The smaller crew is made possible by advanced automated systems which "make it much easier and much more effective for the sailor to operate," says former Navy Capt. Wade Knudson, who now serves as Zumwalt program director for Pentagon contractor, Raytheon.
In the operations center -- which in many ways is the heart of the ship -- sailors are surrounded by an array of video displays that have been designed to be used by a generation raised on video games, Knudson
tested the technology configuration in the operation center with young, gamer sailors, Knudson
"We've brought them down to our labs and we got direct feedback from them using human-factor engineers in order to make sure that we've integrated all the displays and information in a way that they can use the systems most effectively."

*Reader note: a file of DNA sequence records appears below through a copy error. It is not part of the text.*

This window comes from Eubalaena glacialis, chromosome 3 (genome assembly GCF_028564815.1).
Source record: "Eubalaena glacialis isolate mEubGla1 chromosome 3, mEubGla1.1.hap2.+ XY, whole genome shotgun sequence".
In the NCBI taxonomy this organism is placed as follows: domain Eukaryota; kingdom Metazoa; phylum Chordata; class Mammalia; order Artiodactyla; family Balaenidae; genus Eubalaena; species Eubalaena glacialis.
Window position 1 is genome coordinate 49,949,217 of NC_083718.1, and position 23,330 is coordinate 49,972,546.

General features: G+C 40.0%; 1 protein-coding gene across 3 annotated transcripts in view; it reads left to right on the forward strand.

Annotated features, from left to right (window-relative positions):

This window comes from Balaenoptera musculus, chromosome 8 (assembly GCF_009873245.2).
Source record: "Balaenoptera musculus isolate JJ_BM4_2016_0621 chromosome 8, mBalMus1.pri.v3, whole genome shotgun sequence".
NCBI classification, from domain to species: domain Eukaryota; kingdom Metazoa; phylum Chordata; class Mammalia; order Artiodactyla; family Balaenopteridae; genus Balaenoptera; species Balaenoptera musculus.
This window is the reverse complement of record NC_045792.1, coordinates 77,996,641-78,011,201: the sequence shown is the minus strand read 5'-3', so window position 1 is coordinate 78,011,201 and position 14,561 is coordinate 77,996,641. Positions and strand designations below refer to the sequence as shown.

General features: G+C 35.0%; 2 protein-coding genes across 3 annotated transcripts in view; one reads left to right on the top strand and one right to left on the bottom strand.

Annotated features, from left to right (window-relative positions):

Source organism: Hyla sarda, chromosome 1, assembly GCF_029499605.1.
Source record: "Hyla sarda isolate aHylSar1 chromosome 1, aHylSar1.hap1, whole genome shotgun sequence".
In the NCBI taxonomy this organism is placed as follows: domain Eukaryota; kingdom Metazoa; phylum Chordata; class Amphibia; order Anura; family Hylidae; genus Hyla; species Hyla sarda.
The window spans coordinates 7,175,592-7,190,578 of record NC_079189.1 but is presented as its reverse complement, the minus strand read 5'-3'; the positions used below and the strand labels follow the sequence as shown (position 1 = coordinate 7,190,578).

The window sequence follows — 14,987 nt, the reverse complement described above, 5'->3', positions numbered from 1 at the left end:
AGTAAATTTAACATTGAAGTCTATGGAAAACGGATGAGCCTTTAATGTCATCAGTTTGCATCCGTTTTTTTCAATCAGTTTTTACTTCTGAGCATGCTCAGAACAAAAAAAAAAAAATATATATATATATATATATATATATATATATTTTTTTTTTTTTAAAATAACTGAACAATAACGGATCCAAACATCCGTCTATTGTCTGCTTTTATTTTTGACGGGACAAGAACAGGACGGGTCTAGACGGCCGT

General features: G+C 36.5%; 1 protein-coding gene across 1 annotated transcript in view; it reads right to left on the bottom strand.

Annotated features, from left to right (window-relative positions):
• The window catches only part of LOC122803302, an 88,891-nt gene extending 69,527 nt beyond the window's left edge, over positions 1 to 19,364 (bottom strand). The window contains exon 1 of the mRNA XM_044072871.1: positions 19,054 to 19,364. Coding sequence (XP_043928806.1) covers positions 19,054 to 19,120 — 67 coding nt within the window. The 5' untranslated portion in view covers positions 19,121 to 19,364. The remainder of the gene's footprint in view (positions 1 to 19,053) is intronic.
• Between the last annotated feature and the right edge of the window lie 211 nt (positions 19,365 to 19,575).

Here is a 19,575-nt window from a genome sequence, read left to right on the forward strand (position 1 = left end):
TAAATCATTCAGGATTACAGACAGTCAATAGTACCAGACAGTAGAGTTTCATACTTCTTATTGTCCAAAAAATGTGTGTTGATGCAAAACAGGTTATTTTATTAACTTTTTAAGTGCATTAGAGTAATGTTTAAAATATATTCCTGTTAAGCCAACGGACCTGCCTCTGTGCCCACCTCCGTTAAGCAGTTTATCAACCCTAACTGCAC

The result, he
says, is less chance of making errors on the ship.
"The system and the computer provide information to the sailor in a way that they're used to."
Work stations inside the center are outfitted with three common displays, Knudson
The way all the ship's weapons, radar and other systems are displayed to users and the captain, Knudson
, "it really give them unprecedented situational awareness."
Currently undergoing sea testing, Knudson
says the Zumwalt
is expected to join the rest of the Navy fleet sometime in 2016.